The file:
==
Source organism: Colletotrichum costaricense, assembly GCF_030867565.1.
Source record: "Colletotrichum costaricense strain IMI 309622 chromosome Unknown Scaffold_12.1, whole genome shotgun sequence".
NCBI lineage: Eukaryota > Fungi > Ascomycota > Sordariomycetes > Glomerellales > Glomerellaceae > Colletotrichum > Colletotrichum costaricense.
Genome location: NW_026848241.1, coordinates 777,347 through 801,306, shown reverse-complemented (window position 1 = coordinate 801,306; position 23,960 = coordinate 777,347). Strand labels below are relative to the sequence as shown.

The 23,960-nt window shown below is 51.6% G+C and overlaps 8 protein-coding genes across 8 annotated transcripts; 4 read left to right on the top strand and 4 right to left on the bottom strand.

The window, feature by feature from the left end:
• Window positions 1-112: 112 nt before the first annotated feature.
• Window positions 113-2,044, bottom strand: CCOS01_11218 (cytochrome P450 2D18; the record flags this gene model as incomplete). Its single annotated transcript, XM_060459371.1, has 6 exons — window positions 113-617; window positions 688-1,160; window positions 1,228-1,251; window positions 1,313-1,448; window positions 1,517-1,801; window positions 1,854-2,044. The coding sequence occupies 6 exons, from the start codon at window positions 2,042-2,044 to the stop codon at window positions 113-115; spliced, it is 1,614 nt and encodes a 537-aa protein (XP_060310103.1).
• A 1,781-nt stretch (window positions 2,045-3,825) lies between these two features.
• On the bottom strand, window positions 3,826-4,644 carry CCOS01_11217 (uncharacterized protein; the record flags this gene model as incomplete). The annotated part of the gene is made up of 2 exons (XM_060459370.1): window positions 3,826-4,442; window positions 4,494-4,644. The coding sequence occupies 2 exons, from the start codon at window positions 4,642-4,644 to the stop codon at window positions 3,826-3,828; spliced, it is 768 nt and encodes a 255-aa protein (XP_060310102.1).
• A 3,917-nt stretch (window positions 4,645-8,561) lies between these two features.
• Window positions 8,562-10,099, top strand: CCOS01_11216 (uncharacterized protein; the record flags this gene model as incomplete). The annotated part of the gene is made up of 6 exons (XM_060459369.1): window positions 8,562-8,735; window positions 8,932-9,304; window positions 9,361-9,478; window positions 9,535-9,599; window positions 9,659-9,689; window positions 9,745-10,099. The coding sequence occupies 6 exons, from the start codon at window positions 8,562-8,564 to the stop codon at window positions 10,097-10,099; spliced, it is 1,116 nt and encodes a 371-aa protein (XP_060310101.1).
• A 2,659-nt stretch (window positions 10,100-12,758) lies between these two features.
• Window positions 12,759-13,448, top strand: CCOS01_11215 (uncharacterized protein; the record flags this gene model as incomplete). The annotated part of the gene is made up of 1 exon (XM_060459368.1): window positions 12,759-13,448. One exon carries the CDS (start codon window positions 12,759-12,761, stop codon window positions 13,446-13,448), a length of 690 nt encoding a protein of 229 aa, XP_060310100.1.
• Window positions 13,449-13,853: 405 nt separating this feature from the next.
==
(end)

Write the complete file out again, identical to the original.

Source organism: Colletotrichum costaricense, assembly GCF_030867565.1.
Source record: "Colletotrichum costaricense strain IMI 309622 chromosome Unknown Scaffold_12.1, whole genome shotgun sequence".
NCBI lineage: Eukaryota > Fungi > Ascomycota > Sordariomycetes > Glomerellales > Glomerellaceae > Colletotrichum > Colletotrichum costaricense.
Genome location: NW_026848241.1, coordinates 777,347 through 801,306, shown reverse-complemented (window position 1 = coordinate 801,306; position 23,960 = coordinate 777,347). Strand labels below are relative to the sequence as shown.

The 23,960-nt window shown below is 51.6% G+C and overlaps 8 protein-coding genes across 8 annotated transcripts; 4 read left to right on the top strand and 4 right to left on the bottom strand.

The window, feature by feature from the left end:
• Window positions 1-112: 112 nt before the first annotated feature.
• Window positions 113-2,044, bottom strand: CCOS01_11218 (cytochrome P450 2D18; the record flags this gene model as incomplete). Its single annotated transcript, XM_060459371.1, has 6 exons — window positions 113-617; window positions 688-1,160; window positions 1,228-1,251; window positions 1,313-1,448; window positions 1,517-1,801; window positions 1,854-2,044. The coding sequence occupies 6 exons, from the start codon at window positions 2,042-2,044 to the stop codon at window positions 113-115; spliced, it is 1,614 nt and encodes a 537-aa protein (XP_060310103.1).
• A 1,781-nt stretch (window positions 2,045-3,825) lies between these two features.
• On the bottom strand, window positions 3,826-4,644 carry CCOS01_11217 (uncharacterized protein; the record flags this gene model as incomplete). The annotated part of the gene is made up of 2 exons (XM_060459370.1): window positions 3,826-4,442; window positions 4,494-4,644. The coding sequence occupies 2 exons, from the start codon at window positions 4,642-4,644 to the stop codon at window positions 3,826-3,828; spliced, it is 768 nt and encodes a 255-aa protein (XP_060310102.1).
• A 3,917-nt stretch (window positions 4,645-8,561) lies between these two features.
• Window positions 8,562-10,099, top strand: CCOS01_11216 (uncharacterized protein; the record flags this gene model as incomplete). The annotated part of the gene is made up of 6 exons (XM_060459369.1): window positions 8,562-8,735; window positions 8,932-9,304; window positions 9,361-9,478; window positions 9,535-9,599; window positions 9,659-9,689; window positions 9,745-10,099. The coding sequence occupies 6 exons, from the start codon at window positions 8,562-8,564 to the stop codon at window positions 10,097-10,099; spliced, it is 1,116 nt and encodes a 371-aa protein (XP_060310101.1).
• A 2,659-nt stretch (window positions 10,100-12,758) lies between these two features.
• Window positions 12,759-13,448, top strand: CCOS01_11215 (uncharacterized protein; the record flags this gene model as incomplete). The annotated part of the gene is made up of 1 exon (XM_060459368.1): window positions 12,759-13,448. One exon carries the CDS (start codon window positions 12,759-12,761, stop codon window positions 13,446-13,448), a length of 690 nt encoding a protein of 229 aa, XP_060310100.1.
• Window positions 13,449-13,853: 405 nt separating this feature from the next.